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Letters on the subject of windfarms

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THE Clare Champion has received a huge amount of correspondence on the theme of windfarms this week. Here is a sample of some of the letters.

Windfarm woes
I was horrified to discover Slievecurry Ltd intend to erect eight 175 metre turbines in the Miltown Malbay/Moy area, some of which are directly across from our home. They say there was widespread consultation with the local community this is simply untrue as the first we learned about it was reading a planning notice that appeared in your paper The Clare Champion.

Toureen is a lovely rural community overlooked by beautiful Mount Callan. Erecting eight 175 metre turbines would totally dominate the landscape. The resulting noise would destroy the peace and tranquility enjoyed by generations. No regard has been given to the health/mental health and wellbeing of those living adjacent to these monsters.

The disruption caused to the wildlife and biodiversity of the mountain and the bog by the construction/running and maintenance of the turbines is totally at odds with the conservation of the countryside.

One wonders what the county plan is for Clare as there seems to be no limitation to the number of turbines allowed to spoil our beautiful county.

Trevor Skerritt.
Toureen, Miltown Malbay

Beautiful landscape
I live in Toureen, Miltown Malbay. I am very disappointed with the prospect of the huge amount of very big turbines begin put up in this beautiful landscape. We have here the views of the mountains is fantastic. We have always been asked to respect our natural environment. When I was building my house here in Toureen I wanted dormer windows in my house and I was refused because ‘they wouldn’t fit in to the sky line’, however, the big investors can just decide to put their money into turbines wherever they want and to hell with the small people. Everyone knows that the turbines would be far more effective out at sea. They will destroy the whole west of Ireland with them. They don’t have to live with them.
Martin Skerritt,
Toureen, Miltown Malbay.

A worried teen


My name is Fina, I am 16-years-old and living on a farm in West Clare. I grew up on our family farm all my life and loved every bit of it. From the fields and meadows, turning the turf in the bog with my Dad, the horses and cattle grazing, the sheep, goats, and the chicken pecking around our home.

This farm has been in my family for generations going back to at least the great Irish famine. This farm is a very special place for me and I would love to keep it running and join my great family and keep the legacy going.

My farm and my home is getting effected by something that has decided to pop up all over Clare. Something that doesn’t care about myself or the wider community. They don’t listen to the small farmer who nurtures their field. They don’t seem to care about biodiversity and allow bog slides to happen. They create risks and destroy the little bit of nature and clean waterways we have left. I am talking about the massive 170 metre turbines or in my words – windmills.
My dream is to one day run a stud for horses to maybe keep some stallions and mares and also to compete with horses. I have loved horses since the day I was born. I know I am young, it seems I am just starting my career and following my heart. Now I am very worried that this won’t happen as turbines are meant to have a bad effect on horses.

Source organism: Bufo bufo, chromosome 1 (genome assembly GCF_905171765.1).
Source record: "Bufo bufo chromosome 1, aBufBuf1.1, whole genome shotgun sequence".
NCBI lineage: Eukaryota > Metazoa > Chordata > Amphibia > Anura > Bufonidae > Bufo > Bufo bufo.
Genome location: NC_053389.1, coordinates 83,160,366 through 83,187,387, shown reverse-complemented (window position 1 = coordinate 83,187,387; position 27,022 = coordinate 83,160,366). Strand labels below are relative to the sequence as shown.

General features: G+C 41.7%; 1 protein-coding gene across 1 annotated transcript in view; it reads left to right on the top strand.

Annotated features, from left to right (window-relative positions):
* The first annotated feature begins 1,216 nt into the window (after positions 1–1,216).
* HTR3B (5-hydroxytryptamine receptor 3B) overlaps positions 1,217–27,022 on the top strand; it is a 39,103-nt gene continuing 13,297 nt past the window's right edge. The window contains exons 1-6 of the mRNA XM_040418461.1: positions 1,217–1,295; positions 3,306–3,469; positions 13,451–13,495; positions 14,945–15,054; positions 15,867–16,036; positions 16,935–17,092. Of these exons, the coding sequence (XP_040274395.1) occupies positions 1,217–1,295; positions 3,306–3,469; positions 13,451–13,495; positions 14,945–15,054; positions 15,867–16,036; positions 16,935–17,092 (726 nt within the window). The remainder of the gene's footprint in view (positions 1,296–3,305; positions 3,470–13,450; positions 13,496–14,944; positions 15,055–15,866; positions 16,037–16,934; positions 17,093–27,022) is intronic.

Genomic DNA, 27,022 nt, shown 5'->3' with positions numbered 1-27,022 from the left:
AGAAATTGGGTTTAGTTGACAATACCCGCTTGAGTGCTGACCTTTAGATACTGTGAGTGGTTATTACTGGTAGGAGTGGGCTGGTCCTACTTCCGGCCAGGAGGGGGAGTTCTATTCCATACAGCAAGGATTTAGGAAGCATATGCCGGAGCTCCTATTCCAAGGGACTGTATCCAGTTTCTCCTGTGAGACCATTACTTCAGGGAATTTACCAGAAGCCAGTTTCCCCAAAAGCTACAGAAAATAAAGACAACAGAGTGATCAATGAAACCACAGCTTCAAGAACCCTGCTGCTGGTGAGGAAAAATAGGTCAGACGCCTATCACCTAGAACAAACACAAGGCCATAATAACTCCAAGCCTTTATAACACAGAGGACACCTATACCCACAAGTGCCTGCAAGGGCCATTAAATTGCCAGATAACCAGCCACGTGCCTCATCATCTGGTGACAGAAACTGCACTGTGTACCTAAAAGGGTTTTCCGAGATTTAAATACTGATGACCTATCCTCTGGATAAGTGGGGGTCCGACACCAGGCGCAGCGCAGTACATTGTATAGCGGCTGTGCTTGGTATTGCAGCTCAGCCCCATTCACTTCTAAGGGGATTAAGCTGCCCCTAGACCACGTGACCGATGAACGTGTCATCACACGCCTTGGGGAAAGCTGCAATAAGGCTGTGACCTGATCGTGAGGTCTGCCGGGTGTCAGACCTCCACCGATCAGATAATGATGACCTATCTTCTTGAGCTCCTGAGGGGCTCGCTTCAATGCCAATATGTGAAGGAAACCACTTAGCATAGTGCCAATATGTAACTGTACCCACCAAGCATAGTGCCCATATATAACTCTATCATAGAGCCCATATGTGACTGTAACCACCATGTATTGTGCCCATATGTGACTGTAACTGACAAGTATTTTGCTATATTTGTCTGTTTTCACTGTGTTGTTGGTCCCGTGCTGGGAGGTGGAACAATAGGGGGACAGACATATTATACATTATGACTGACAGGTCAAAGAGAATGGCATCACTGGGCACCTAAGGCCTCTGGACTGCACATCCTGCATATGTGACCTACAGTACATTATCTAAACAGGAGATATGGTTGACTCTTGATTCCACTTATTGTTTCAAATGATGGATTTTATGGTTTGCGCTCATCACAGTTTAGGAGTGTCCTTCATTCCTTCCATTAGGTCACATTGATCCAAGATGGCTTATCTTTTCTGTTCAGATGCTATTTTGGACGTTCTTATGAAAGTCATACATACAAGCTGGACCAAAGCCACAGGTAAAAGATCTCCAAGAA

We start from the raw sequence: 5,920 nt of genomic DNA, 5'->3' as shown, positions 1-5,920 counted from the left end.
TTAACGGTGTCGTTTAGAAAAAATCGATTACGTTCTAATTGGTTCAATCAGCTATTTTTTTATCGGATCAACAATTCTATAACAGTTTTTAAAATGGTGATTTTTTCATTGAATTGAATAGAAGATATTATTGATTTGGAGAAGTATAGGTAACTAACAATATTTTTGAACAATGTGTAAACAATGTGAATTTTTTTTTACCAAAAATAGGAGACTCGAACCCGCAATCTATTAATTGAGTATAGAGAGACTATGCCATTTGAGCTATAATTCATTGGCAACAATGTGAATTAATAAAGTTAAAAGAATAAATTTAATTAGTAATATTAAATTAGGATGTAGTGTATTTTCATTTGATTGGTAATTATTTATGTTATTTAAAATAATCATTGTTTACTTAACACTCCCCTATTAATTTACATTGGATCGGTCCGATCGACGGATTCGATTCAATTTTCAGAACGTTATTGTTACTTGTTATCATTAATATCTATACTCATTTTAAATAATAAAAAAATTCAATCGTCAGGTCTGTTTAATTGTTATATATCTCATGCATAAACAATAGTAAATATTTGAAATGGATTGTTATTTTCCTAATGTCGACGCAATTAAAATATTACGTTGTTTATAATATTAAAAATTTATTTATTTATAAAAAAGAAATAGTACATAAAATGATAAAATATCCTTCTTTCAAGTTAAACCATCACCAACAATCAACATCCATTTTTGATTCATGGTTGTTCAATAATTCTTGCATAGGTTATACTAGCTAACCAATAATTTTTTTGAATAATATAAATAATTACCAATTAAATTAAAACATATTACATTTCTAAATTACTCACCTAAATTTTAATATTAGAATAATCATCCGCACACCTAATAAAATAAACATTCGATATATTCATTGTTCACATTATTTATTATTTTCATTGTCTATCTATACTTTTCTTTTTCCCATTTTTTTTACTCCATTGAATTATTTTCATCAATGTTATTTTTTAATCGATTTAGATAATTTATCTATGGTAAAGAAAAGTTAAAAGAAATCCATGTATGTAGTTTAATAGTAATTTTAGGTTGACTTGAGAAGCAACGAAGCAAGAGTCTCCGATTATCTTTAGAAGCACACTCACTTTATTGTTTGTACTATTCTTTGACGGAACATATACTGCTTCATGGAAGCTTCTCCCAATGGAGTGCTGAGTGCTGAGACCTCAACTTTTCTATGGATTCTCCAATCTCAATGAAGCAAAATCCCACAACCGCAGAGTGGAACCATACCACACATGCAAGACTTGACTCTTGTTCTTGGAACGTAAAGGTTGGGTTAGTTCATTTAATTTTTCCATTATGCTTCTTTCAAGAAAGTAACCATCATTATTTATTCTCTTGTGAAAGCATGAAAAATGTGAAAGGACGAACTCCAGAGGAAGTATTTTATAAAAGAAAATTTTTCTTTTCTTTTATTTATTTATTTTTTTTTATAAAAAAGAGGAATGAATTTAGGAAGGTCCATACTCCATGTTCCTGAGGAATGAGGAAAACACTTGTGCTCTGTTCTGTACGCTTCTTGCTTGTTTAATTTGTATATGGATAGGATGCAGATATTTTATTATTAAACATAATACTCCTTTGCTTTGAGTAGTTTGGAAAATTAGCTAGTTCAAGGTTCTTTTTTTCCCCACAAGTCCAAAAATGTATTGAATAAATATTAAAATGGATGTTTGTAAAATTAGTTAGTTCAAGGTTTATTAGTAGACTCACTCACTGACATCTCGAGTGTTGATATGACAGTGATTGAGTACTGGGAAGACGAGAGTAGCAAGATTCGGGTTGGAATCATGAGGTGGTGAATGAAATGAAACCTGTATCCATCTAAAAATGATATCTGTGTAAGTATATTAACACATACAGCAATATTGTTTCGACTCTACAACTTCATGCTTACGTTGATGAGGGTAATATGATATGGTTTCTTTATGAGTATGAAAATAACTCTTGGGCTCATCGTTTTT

Not being able to breed, making horses spook, even the risk of having them exposed to getting Wind Turbine Syndrome. We live in a very boggy place so these windmills will travel underneath us in waves and what effect does that have?

The low frequency noise and vibration is worrying for people, but my horses will be out on the land as near as 500 metres, what effect will that have on such a super sensitive animal? I don’t know, we are given so little information that it is hard to know. Just because energy production has become a multimillion making business for some, but are we here going to pay the price? Stop and think for a minute, do we want this all over County Clare or do we just not care and see our country to be destroyed?

There are not many places to have some recreation around Clare. You have to walk on the roads for a bit of exercise here, but how safe is that if cars are going at ridiculous speeds? If we are walking we nearly get driven into the hedge or ditch, so what you think happens when I am on my horse? I try to be as safe as I can, but I have to exercise my horses and the tracks in the proposed site of Cahermurphy II Wind Farm. This is the best place were my horses can gallop and not put anyone in danger.

I enjoy the views and they can loosen themselves up maybe have a nibble of grass on the way, but it is safe there. No traffic there and lovely nature for walking, cycling and horse riding. On the road that’s not possible nearly. These windmills are going to take up all this beautiful forest and bog which I have been going since I was very young. I am pushed out onto the road making me put myself in danger which isn’t something I want to be in the age of 16.

How am I going to make a living from the farm with ten industrial 170 metres high wind turbines looming like noisy monsters with three massive wings over our land? I can forget about tourism as extra income to our farm as no tourist wants to spend their holidays beside these. Maybe I can forget about my horses as this will drive them crazy. I am a young person wanting to continue my life in Ireland. How is this going help my future here?